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Dana Denis-Smith

Trustee / CEO, Spark21

Quotation Marks
We asked our award nominees what a role model looked like to them. They spoke of the boldness to do things others hadn’t thought possible

The new hall of fame

The new hall of fame


A new generation of female role models are recognised for achieving gender equality in law, says Dana Denis-Smith

In November 2019, the First 100 Years project recognised the achievements of women across the legal profession with our Inspirational Women in Law awards. These awards celebrated the trailblazers of their generation and those driving much-needed changes in the legal sector. For women to make progress, and for gender equality to become a reality in the legal profession, we need more women out there, leading by example and being publicly recognised for their efforts. When I founded The First 100 Years project, I was motivated by the need to shine a light on the stories of women lawyers from a range of backgrounds, looking at how they made it to the top of the profession. At that time there was no clear history of women in the law and portrayals of the early pioneers were negative and grounded in victimhood.

So many women working in the profession over the last 100 years have not had senior women lawyers to look up to, but that is changing. We are now seeing more women becoming role models for a new generation. This is not just about hearing from the ‘superhero’ women out there, but about revealing the hard work being undertaken by both women and men who are championing change.

This year we asked our award nominees what a role model looked like to them. They spoke of the boldness to do things others hadn’t thought possible; of resilience and the bravery to fight against adversity and to challenge the status quo. Our lifetime achievement winner, Baroness Helena Kennedy QC, has been a campaigner for equality in the legal profession for decades, writing and broadcasting on the discrimination women have faced both as lawyers and as users of the law. She played a key role in the incorporation of the European Convention on Human Rights into British law. Her book, Eve Was Framed: Women and British Justice, criticising the way women were treated by the British justice system, led to a number of key reforms for women.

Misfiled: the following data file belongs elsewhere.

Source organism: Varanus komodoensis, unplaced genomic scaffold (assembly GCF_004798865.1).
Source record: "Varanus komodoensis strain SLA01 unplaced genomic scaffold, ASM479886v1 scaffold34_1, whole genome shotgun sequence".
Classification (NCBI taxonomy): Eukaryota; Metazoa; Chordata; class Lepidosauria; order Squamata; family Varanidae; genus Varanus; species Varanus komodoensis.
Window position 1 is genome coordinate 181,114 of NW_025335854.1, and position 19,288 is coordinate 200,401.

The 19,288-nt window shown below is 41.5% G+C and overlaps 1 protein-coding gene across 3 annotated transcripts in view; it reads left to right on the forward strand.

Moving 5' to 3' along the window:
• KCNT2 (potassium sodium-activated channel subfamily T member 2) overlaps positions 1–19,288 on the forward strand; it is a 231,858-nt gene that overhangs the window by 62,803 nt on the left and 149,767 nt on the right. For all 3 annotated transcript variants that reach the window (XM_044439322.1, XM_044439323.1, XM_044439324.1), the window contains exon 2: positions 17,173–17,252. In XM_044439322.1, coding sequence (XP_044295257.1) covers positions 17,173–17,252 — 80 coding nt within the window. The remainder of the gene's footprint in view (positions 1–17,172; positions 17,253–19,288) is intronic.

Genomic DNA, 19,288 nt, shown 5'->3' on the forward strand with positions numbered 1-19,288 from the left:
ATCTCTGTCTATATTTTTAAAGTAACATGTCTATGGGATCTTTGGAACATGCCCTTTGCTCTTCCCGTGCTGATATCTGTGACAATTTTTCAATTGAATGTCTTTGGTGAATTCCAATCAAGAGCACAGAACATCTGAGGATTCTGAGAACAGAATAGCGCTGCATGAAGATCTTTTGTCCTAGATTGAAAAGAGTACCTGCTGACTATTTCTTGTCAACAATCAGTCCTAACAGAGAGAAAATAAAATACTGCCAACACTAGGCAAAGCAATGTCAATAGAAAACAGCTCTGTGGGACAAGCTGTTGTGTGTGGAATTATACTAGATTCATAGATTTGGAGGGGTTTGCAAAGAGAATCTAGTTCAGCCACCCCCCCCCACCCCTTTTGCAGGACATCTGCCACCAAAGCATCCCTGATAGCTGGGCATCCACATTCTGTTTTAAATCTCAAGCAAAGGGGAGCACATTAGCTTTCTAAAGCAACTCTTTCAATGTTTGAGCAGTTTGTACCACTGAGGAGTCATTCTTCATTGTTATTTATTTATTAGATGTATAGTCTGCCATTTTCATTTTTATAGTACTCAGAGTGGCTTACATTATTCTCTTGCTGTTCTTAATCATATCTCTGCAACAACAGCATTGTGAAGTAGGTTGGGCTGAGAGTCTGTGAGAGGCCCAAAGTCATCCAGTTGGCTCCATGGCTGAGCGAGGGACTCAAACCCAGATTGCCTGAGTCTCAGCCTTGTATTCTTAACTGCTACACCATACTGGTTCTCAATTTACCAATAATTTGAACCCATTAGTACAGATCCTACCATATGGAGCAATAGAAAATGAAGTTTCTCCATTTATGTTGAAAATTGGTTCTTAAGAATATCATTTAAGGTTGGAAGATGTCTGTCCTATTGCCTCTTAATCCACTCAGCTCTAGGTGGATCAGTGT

Our nominees thought role models should be uncompromisingly authentic and visible in both their organisations and the profession as a whole. They should lead by example – if they talk about the importance of work-life balance they need to live those values too. Alison Eddy, winner of this year’s Champion Award, is managing partner of Irwin Mitchell’s London office and a leading advocate of promoting a healthy work-life balance and flexible working. She has helped to create a female-friendly environment at Irwin Mitchell and has supported the firm’s work on gender equality, regularly running initiatives and events to support women. Fourteen years ago, she was the first partner with team members working flexibly.

Now, 43 per cent of the firm’s employees work flexibly. This demonstrates what a difference it can make as more women get into senior roles and change the culture where they work, using their positions as role models to shape both the law and the legal profession. There is a new hall of fame emerging, with women succeeding in all areas of the law and pressing for the changes needed to ensure women are able to thrive. As we look forward to the next 100 years of women in the law, these role models show that gender equality in the legal profession is possible.

Dana Denis-Smith is founder of The First 100 Years project